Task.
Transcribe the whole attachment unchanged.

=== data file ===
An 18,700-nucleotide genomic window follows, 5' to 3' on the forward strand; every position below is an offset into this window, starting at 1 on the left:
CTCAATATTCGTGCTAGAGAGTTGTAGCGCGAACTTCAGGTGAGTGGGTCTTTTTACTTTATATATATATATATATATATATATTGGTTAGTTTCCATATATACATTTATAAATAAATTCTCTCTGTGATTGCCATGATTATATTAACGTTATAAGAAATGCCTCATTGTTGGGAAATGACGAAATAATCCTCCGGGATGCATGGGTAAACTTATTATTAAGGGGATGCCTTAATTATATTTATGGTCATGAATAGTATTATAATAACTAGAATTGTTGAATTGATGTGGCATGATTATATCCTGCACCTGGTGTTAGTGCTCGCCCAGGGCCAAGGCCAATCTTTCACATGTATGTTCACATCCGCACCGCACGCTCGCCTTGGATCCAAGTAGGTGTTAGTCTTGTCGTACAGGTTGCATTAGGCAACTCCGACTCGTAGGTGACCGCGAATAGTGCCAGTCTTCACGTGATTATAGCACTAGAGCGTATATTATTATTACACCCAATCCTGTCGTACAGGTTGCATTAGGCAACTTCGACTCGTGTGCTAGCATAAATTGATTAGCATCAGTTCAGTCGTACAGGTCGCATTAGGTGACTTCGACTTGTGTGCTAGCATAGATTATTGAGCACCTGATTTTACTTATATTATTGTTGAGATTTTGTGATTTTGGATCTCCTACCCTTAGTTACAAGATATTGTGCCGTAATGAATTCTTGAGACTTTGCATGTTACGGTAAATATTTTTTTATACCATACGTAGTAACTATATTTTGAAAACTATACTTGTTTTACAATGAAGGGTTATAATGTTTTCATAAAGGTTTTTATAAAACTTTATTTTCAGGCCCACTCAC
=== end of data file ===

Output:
An 18,700-nucleotide genomic window follows, 5' to 3' on the forward strand; every position below is an offset into this window, starting at 1 on the left:
CTCAATATTCGTGCTAGAGAGTTGTAGCGCGAACTTCAGGTGAGTGGGTCTTTTTACTTTATATATATATATATATATATATATTGGTTAGTTTCCATATATACATTTATAAATAAATTCTCTCTGTGATTGCCATGATTATATTAACGTTATAAGAAATGCCTCATTGTTGGGAAATGACGAAATAATCCTCCGGGATGCATGGGTAAACTTATTATTAAGGGGATGCCTTAATTATATTTATGGTCATGAATAGTATTATAATAACTAGAATTGTTGAATTGATGTGGCATGATTATATCCTGCACCTGGTGTTAGTGCTCGCCCAGGGCCAAGGCCAATCTTTCACATGTATGTTCACATCCGCACCGCACGCTCGCCTTGGATCCAAGTAGGTGTTAGTCTTGTCGTACAGGTTGCATTAGGCAACTCCGACTCGTAGGTGACCGCGAATAGTGCCAGTCTTCACGTGATTATAGCACTAGAGCGTATATTATTATTACACCCAATCCTGTCGTACAGGTTGCATTAGGCAACTTCGACTCGTGTGCTAGCATAAATTGATTAGCATCAGTTCAGTCGTACAGGTCGCATTAGGTGACTTCGACTTGTGTGCTAGCATAGATTATTGAGCACCTGATTTTACTTATATTATTGTTGAGATTTTGTGATTTTGGATCTCCTACCCTTAGTTACAAGATATTGTGCCGTAATGAATTCTTGAGACTTTGCATGTTACGGTAAATATTTTTTTATACCATACGTAGTAACTATATTTTGAAAACTATACTTGTTTTACAATGAAGGGTTATAATGTTTTCATAAAGGTTTTTATAAAACTTTATTTTCAGGCCCACTCAC